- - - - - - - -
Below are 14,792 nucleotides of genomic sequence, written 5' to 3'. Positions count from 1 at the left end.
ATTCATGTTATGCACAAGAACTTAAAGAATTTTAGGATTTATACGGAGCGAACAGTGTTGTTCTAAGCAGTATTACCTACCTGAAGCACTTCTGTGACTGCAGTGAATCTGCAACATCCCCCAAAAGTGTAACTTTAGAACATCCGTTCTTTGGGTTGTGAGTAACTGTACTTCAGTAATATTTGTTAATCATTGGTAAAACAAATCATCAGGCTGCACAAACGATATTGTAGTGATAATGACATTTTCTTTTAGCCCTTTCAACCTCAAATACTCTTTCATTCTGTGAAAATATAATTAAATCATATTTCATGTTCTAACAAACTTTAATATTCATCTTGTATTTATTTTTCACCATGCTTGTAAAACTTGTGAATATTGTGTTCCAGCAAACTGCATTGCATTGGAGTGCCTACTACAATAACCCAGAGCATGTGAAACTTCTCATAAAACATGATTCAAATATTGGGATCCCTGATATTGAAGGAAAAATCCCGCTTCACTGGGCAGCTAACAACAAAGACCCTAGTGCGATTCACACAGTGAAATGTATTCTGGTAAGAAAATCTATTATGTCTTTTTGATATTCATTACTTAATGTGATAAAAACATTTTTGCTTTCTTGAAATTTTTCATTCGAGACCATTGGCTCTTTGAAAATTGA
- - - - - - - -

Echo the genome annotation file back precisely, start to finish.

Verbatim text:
Below are 14,792 nucleotides of genomic sequence, written 5' to 3'. Positions count from 1 at the left end.
ATTCATGTTATGCACAAGAACTTAAAGAATTTTAGGATTTATACGGAGCGAACAGTGTTGTTCTAAGCAGTATTACCTACCTGAAGCACTTCTGTGACTGCAGTGAATCTGCAACATCCCCCAAAAGTGTAACTTTAGAACATCCGTTCTTTGGGTTGTGAGTAACTGTACTTCAGTAATATTTGTTAATCATTGGTAAAACAAATCATCAGGCTGCACAAACGATATTGTAGTGATAATGACATTTTCTTTTAGCCCTTTCAACCTCAAATACTCTTTCATTCTGTGAAAATATAATTAAATCATATTTCATGTTCTAACAAACTTTAATATTCATCTTGTATTTATTTTTCACCATGCTTGTAAAACTTGTGAATATTGTGTTCCAGCAAACTGCATTGCATTGGAGTGCCTACTACAATAACCCAGAGCATGTGAAACTTCTCATAAAACATGATTCAAATATTGGGATCCCTGATATTGAAGGAAAAATCCCGCTTCACTGGGCAGCTAACAACAAAGACCCTAGTGCGATTCACACAGTGAAATGTATTCTGGTAAGAAAATCTATTATGTCTTTTTGATATTCATTACTTAATGTGATAAAAACATTTTTGCTTTCTTGAAATTTTTCATTCGAGACCATTGGCTCTTTGAAAATTGA